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Beyond Lyme Disease: A Tick Can Transmit These Potentially Fatal Diseases, Too

May 25, 2017

The tick built its reputation in Connecticut as a pathogen-carrying menace through the local origins of Lyme disease, but this blood-sucking parasite is no one-trick carrier.

The first case in Connecticut of Powassan Virus, a potentially fatal virus related to West Nile, was confirmed in a recent report by the Centers for Disease Control and Prevention that reviewed the case of Liam Philips of Griswold, infected as a 5-month-old last October by a tick apparently brought into the family home by the boy’s father after a hunting outing.

Common symptoms include fever, headache, vomiting, confusion, seizures, speech difficulties, headache and loss of coordination. The virus can also cause inflammation of the brain (encephalitis) and the membranes that surround the brain and spinal cord (meningitis). There’s no specific cure for Powassan, named after a town in Ontario where the virus was first identified in 1958, but severe cases often require hospitalization, intravenous fluids and respiratory support. The virus can be fatal in up to 10 percent of cases.

An infected tick needs as little as 15 minutes attached to your  body to transmit the virus. If that same tick were infected with Lyme disease, it would take up to two days attached to your body to transmit.

Podcast: Preventing Tick-Borne Diseases

The CDC lists 15 pathogens causing human disease, including Powassan and Lyme disease, that ticks can carry. About 75 Powassan cases have been reported in the past decade, according to the CDC, with most in the Northeast and Great Lakes region. Lyme disease, which has been traced to a part of Lyme where people reported unusual arthritic symptoms in the mid-1970s, now has an estimated 300,000 new cases nationally each year — a 300 percent increase in the past few decades.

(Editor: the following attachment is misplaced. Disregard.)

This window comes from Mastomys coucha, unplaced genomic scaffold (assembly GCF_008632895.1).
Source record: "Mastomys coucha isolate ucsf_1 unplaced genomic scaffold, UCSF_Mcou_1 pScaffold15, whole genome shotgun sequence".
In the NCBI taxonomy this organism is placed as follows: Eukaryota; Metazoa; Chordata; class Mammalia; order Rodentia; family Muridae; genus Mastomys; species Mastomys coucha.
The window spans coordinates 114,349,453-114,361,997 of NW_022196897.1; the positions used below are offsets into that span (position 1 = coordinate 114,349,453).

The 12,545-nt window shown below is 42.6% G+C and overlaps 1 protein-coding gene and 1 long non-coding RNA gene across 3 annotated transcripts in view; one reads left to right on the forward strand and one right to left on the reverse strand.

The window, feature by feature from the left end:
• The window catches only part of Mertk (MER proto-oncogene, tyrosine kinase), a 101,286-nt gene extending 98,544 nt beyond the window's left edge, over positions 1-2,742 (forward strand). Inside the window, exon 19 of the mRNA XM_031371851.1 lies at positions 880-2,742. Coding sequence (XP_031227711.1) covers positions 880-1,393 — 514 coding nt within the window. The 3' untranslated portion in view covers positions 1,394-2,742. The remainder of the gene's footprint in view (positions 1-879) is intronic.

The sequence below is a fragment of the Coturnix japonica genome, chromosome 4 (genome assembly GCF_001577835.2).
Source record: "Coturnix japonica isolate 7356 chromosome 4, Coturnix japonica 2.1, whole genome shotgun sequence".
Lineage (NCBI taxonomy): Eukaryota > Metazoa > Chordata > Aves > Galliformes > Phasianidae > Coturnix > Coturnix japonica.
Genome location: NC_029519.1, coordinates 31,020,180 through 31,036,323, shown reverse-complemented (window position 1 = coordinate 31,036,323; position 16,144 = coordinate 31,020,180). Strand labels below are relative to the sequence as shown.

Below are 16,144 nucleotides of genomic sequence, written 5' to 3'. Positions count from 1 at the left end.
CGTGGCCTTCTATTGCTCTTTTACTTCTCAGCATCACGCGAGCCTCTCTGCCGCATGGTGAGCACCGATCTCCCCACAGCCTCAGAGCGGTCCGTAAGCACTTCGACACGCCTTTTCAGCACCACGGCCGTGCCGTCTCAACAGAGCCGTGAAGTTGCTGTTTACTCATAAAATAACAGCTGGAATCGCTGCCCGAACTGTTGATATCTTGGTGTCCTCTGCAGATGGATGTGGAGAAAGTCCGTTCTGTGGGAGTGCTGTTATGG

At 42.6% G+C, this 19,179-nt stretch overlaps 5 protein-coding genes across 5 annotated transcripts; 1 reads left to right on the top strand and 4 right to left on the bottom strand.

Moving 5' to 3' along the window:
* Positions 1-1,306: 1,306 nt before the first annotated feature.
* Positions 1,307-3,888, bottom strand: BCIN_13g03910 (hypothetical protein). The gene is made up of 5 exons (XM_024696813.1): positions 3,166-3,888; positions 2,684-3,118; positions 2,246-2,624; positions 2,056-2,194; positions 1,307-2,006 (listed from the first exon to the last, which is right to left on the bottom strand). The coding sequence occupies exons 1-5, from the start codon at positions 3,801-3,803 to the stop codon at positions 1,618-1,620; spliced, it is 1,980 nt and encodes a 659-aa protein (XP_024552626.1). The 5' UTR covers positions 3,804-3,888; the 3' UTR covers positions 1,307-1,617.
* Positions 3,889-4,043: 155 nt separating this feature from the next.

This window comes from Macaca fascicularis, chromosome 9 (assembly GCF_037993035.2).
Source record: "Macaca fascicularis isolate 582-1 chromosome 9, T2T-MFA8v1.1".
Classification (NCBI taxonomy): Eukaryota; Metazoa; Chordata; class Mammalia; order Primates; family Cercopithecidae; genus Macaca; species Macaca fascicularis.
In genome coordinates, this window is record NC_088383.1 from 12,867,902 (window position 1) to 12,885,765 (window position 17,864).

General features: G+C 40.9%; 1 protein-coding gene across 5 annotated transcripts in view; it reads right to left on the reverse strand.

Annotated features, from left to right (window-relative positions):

A spike in infected ticks evaluated in late winter at the Connecticut Agricultural Experiment Station testing laboratory portends an active Lyme disease season this year. When the Health News Hub spoke in March with Goudarz Molaei, a research scientist who runs the laboratory, close to half of the ticks submitted tested positive for the Lyme disease agent. In past years, the infection rate has been between 28 percent and 32 percent — with about 27 percent in each of the past five seasons. With more than 800 ticks now tested, the laboratory reports almost 38 percent have tested positive.

Some might dismiss Powassan because of its rarity, but the tick remains a multi-pathogen threat in the state. Here are three other illnesses carried by the same ticks that transmit Lyme disease:

Anaplasmosis

Caused by a bacteria that infects white blood cells, transmitted by a bite that’s usually painless. (It’s likely you won’t even recall getting bitten.)

Symptoms:

  • Fever
  • Headache
  • Chills
  • Nausea
  • Abdominal pain
  • Cough
  • Fatigue
  • Confusion

Alarm level: Anaplasmosis can be serious, even fatal, without proper treatment. But less than 1 percent of cases are fatal. People with compromised immune systems, whether by chemotherapy, corticosteroids or HIV infection, are susceptible to more severe symptoms.